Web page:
Horizon Lines said it is trying to refinance its debt to avoid an expected default and would not comment on a Bloomberg News report quoting unnamed sources as saying the largest U.S. domestic ocean carrier may file for bankruptcy as soon as April.
Horizon's stock price plunged another 26 percent to 94 cents a share in early trading today. It dropped nearly 22 percent Wednesday and 48 percent Tuesday following the company's regulatory disclosures. The stock traded as high as $6.09 in the last year.
Bloomberg quoted sources as saying the company may seek to swap its debt for equity to avoid bankruptcy. Horizon CEO Stephen Fraser said this week the company was reviewing all options for refinancing and financial restructuring but he would not elaborate.
Gordon Forsyth, a Horizon spokesman, said the company "does not comment on speculation. While we are engaged in constructive discussions to refinance our debt and strengthen our financial position, we are maintaining our focus on operational excellence, customer service and safety. It is business as usual at Horizon Lines."
Horizon said in its annual report this week that it failed to win bondholder approval to waive a default following a $45 million fine for price-fixing in the Puerto Rico trade between 2002 and 2008.
The company's regulatory filing said the bond default would trigger a default of Horizon's senior credit facility and that if the default couldn't be averted, the company may be forced to seek bankruptcy protection.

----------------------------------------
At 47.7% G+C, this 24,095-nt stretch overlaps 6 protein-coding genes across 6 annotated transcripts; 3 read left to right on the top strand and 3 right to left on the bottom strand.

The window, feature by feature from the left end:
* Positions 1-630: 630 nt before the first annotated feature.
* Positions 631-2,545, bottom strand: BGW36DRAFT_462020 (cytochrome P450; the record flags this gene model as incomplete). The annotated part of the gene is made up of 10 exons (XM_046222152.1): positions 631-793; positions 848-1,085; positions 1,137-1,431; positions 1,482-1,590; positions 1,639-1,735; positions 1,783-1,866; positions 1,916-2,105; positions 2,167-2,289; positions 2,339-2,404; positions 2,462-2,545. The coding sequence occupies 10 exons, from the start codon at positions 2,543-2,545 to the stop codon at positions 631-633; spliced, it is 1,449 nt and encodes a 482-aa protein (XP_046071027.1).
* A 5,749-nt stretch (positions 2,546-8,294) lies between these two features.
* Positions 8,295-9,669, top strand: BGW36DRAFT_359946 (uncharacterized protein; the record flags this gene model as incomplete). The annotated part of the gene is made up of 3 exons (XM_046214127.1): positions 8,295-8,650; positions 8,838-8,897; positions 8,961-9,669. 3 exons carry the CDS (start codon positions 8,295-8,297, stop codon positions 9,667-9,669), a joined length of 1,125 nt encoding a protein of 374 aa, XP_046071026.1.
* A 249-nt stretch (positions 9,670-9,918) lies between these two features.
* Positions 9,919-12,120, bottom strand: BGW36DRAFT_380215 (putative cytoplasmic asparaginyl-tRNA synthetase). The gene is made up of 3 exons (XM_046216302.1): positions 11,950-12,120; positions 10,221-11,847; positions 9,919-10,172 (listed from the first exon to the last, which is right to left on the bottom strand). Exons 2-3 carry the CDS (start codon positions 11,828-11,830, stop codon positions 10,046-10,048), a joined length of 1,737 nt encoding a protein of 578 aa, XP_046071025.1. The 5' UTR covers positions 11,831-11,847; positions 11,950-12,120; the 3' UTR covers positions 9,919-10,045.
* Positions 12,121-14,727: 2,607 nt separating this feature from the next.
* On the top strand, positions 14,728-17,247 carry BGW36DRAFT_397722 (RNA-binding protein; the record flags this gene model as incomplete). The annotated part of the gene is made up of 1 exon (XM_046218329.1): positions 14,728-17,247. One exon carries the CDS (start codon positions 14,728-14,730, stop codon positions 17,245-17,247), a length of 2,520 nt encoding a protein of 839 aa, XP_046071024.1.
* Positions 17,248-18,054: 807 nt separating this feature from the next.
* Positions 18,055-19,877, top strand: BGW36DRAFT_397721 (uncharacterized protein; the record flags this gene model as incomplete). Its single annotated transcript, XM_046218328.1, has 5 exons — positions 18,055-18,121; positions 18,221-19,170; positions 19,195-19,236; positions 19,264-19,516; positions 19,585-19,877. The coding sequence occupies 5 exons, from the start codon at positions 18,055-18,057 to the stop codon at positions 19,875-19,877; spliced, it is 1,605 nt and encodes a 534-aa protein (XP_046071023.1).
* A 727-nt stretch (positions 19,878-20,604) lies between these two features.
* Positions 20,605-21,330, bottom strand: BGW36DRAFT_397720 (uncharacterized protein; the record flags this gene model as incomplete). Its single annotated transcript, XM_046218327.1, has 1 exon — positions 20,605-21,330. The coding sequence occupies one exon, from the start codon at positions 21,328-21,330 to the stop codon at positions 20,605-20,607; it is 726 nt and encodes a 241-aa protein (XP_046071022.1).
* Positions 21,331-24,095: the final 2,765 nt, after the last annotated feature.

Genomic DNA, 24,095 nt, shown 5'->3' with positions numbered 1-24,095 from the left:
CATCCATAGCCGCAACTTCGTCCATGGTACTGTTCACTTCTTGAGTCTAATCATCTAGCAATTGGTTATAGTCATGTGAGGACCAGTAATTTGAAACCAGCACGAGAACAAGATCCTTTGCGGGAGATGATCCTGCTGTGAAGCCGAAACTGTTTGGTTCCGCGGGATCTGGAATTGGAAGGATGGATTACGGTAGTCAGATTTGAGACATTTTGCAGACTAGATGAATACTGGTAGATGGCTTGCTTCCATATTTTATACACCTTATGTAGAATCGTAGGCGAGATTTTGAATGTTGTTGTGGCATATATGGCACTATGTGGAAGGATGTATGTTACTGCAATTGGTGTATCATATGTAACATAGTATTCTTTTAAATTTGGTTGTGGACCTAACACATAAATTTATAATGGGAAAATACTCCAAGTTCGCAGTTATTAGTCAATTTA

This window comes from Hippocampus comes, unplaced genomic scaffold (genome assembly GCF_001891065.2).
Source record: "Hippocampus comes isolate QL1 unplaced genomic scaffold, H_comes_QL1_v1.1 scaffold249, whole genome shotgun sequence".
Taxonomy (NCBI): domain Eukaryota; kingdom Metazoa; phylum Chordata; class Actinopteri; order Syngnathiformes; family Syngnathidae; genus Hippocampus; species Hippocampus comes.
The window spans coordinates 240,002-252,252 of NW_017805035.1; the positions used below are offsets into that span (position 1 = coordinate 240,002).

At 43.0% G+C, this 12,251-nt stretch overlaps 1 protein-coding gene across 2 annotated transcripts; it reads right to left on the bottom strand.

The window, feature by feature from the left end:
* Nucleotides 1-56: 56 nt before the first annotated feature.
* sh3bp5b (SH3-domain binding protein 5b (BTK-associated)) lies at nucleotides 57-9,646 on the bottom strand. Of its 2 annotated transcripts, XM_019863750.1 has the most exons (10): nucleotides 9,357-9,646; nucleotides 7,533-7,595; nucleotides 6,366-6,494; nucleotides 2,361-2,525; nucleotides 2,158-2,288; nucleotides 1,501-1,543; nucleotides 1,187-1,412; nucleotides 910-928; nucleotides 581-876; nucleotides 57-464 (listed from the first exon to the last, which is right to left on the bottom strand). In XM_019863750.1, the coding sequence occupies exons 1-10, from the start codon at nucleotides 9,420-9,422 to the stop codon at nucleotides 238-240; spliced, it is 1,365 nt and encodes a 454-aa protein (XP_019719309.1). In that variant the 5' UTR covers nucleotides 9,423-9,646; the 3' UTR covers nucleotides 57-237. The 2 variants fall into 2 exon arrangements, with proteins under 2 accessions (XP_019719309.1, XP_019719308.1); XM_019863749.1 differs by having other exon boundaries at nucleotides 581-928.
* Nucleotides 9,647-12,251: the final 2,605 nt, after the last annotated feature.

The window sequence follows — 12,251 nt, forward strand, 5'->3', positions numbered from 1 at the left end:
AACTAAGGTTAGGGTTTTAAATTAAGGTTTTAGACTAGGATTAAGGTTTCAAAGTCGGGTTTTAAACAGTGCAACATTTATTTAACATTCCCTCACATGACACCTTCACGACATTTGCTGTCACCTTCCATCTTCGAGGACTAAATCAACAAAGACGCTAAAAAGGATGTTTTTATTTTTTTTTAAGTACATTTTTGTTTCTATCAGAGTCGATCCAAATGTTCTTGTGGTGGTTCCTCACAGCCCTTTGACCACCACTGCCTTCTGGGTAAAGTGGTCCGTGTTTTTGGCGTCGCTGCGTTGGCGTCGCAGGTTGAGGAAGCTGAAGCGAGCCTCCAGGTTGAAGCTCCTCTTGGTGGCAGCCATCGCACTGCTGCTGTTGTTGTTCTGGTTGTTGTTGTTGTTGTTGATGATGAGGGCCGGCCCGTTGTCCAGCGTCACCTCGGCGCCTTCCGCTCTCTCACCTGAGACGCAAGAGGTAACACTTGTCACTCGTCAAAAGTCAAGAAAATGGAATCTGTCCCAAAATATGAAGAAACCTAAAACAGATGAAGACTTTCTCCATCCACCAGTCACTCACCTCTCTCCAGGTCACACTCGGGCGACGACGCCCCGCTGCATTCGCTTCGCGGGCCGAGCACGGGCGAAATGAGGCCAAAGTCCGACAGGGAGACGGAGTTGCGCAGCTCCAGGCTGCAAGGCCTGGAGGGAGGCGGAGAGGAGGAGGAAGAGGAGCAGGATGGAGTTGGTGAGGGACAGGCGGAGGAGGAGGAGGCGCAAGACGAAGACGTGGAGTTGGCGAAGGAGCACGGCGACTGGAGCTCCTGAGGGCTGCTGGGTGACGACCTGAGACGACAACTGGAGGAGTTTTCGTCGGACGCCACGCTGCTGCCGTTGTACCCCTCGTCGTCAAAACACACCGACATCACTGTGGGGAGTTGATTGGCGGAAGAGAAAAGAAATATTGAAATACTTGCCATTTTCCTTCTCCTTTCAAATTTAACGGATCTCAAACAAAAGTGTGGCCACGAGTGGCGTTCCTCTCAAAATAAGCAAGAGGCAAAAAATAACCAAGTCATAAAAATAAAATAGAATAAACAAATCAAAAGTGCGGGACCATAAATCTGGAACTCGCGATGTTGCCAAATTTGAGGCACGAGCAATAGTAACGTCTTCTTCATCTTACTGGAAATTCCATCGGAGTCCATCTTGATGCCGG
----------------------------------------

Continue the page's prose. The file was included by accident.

Horizon's filing said the company expects to be in default on its convertible notes during the second quarter and to default on terms of its senior credit facility in the third quarter.
Legg Mason and Western Asset Management own about 85 percent of Horizon's $330 million in 4.25 percent convertible notes due August 2012, Bloomberg reported. Those notes dropped to 80 cents on the dollar from 91.1 cents on March 28, according to Trace, the bond-price reporting system of the Financial Industry Regulatory Authority.
In a telephone interview this week, Fraser said Horizon is considering all refinancing options but has no plans to sell any of its container liner services as part of the restructuring. "We consider our liner services to be core to our business," said Fraser, interim successor to longtime CEO Chuck Raymond, who retired this month.
Horizon operates Jones Act domestic services between the U.S. mainland and Puerto Rico, Hawaii, Alaska and Guam, and last December launched an international route from China to the West Coast.
Horizon's recent decision to sell its money-losing Horizon Logistics unit was a strategic move based on the conclusion that third-party logistics wasn't a core business for the company, Fraser said in a telephone interview.
Fraser said Horizon's financial difficulties won't affect the company's service or day-to-day operations. "This is not a solvency-of-business issue," he said. "This has to do with how we are able to manage our debt and manage our operating performance as it relates to fuel prices and trans-Pacific revenue per box," Fraser said.
Along with its debt, Horizon said it is being hit by fuel prices that can't be immediately covered by surcharges, and by trans-Pacific spot rates that have dropped 25 percent in recent weeks due to what Fraser said was price-cutting by larger carriers entering the annual negotiating season for eastbound service contracts.
Horizon launched its China-to-U.S. service in December as an extension of the company's westbound domestic service from the West Coast to Guam. Horizon took over the service after the end of an agreement under which Maersk Line had chartered Horizon's eastbound capacity under a take-or-pay contract.
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